Lake cleanup proves very tiresome



It’s safe to assume that part of the fun of volunteering for the recent lake-wide cleanup of Lake Hopatcong is that it’s sort of like a treasure hunt.

It may not have quite the same romance as, say, Indiana Jones’s archaeological exploits in the Raiders of the Lost Ark movies, but there’s something exciting about discovering long-lost artifacts. Most of the intrigue during the Lake Hopatcong cleanup comes not with finding anything of great value, but rather coming up with something quirky.

Among the oddest items found along the shoreline during the recent cleanup included: five rubber rafts, four paint cans, three cell phones, two vacuum cleaners and an old, muddy tiki torch. Yes, the allusion to “The Twelve Days of Christmas” song was intended. It is, after all, the holiday season.

There were also numerous sports-related items: a badminton racquet, a hockey stick, a basketball, a couple bowling balls and 42 golf balls.

Perhaps the most enticing item was plucked from the muck near the Glasser Post Office in Hopatcong. Volunteers came up with a wallet, the contents of which included a driver’s license that expired in 2007 but, alas, no cash.

The most visually compelling items, however, were the tires—stacks and piles and heaps of tires—more than 800 of them, pulled from every one of 50+ lake access points on the shoreline over the course of the four-hour cleanup.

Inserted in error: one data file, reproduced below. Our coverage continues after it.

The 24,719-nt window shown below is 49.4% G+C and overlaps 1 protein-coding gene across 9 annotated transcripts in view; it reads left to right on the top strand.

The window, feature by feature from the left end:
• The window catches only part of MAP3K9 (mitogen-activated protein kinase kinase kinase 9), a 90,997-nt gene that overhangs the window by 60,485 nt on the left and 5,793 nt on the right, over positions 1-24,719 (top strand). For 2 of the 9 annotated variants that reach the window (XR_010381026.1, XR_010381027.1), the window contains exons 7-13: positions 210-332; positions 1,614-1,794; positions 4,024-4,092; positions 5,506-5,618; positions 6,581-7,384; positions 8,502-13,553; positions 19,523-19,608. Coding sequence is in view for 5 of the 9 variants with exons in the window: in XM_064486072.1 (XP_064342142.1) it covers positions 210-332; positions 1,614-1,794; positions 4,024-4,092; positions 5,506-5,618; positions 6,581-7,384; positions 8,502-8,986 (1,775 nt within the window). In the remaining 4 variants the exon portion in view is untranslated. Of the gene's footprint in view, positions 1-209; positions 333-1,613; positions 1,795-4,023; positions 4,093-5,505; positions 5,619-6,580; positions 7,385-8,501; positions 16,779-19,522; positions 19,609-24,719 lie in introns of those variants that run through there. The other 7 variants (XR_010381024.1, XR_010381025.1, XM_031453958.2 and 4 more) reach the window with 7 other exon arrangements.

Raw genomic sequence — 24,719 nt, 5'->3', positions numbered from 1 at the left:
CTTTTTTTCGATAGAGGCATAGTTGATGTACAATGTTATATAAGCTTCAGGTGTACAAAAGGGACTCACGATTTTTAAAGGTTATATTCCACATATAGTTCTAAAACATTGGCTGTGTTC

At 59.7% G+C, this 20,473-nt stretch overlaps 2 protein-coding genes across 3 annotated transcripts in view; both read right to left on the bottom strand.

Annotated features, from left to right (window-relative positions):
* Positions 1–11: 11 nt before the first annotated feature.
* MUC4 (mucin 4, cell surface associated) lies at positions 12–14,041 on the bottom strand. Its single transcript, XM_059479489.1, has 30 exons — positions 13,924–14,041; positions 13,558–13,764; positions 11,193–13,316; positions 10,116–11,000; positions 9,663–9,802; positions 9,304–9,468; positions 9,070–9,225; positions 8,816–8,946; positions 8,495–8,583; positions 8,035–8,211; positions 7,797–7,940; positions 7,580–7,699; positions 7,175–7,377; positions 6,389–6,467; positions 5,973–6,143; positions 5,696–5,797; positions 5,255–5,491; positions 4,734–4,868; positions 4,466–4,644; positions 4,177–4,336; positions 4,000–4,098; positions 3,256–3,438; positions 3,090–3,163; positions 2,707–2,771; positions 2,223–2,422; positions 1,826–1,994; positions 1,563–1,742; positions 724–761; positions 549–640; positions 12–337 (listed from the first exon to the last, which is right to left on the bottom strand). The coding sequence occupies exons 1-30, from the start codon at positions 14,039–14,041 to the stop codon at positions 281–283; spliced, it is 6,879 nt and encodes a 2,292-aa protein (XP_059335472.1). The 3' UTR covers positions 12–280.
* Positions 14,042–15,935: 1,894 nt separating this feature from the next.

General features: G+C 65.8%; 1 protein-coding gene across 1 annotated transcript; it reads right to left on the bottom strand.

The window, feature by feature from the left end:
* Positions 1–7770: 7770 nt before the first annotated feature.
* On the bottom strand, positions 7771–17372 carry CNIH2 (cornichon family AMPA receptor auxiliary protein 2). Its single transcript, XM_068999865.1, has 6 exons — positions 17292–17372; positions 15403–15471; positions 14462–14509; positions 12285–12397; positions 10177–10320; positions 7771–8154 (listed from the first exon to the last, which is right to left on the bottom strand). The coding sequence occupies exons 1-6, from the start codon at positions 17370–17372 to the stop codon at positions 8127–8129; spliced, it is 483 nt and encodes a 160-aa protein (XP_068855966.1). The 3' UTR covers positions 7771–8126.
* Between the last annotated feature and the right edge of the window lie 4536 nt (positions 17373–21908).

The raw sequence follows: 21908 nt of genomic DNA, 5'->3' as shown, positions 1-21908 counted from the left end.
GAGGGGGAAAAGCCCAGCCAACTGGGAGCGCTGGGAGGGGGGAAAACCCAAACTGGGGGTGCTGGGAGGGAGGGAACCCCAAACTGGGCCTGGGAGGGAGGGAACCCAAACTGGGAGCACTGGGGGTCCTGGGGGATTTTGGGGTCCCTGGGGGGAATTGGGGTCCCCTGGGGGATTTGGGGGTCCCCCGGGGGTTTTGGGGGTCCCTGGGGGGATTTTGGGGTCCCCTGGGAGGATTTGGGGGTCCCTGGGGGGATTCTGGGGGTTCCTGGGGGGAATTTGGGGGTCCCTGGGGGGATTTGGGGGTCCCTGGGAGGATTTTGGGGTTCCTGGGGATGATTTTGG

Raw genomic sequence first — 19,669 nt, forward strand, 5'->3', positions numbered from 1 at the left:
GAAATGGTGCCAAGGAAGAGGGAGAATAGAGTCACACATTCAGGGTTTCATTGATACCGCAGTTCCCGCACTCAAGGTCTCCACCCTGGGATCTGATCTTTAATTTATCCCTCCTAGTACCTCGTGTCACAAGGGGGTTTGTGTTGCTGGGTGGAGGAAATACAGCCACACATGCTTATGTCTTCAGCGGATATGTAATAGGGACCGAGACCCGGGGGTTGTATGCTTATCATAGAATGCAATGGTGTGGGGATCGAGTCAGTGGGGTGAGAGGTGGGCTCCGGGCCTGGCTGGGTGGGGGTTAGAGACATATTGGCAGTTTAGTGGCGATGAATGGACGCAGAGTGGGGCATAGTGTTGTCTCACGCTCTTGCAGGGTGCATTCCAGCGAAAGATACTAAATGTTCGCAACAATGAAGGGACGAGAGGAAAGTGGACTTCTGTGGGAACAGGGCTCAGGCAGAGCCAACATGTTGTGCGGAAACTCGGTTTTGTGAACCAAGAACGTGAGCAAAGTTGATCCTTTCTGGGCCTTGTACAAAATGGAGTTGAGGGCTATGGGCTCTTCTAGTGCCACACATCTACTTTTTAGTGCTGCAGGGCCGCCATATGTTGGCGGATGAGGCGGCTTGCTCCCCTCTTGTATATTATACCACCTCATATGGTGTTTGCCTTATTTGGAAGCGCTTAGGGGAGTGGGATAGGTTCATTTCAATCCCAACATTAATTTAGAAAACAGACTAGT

Undoubtedly, some of the tires had been used as protective dock bumpers. Perhaps they were accidentally sheared off, or maybe they dropped into the water with a collapsed dock. Surely, however, intentional dumping was a factor.

So, what’s the big deal? They’re just tires, right? Besides being unsightly when the lake’s water level is low, they couldn’t do much harm…  could they?

In fact, there’s a not a vast amount of research that has been done on a tire’s impact on bodies of water. Some experiments indicate that chemicals and hard metals that leach from submerged tires may be toxic to living waterborne organisms, most significantly rainbow trout.

In just about every case, researchers insist their findings are not conclusive and more research is necessary.

Beyond doubt, however, is that tires contain a witch’s brew of chemicals, as well as heavy metals, such as zinc, cadmium and lead.

It stands to reason, of course, that untold numbers of tires lie in the lake well beyond reach, and that as they break down their chemicals and metals become dispersed in the water. Even greater degrees of damage is caused by tire dust, routinely left along roadways, that washed down into the lake.

In short, tires are not harmless. As with any litter carelessly discarded in the lake, just because it’s out of sight does not mean the damaging effects don’t exist.

So, before deciding to hoist that old, worn tire into the lake, you can easily find the nearest drop off location for tire recycling at Earth911.com.  Simply type in “tires” (or whatever item you need to recycle) and your zip code for a list of the nearest locations for recycling.

Lake Hopatcong, and everyone who uses it, will thank you. And maybe when the next lake-wide cleanup occurs, in the fall of 2023, it might not be such a tiresome task.

Categories: community, Events, Jefferson, Lake Hopatcong, Lake Hopatcong Commission, Lake Hopatcong Foundation, LHF, Mt. Arlington, News, Projects and Initiatives, Volunteers, Water Quality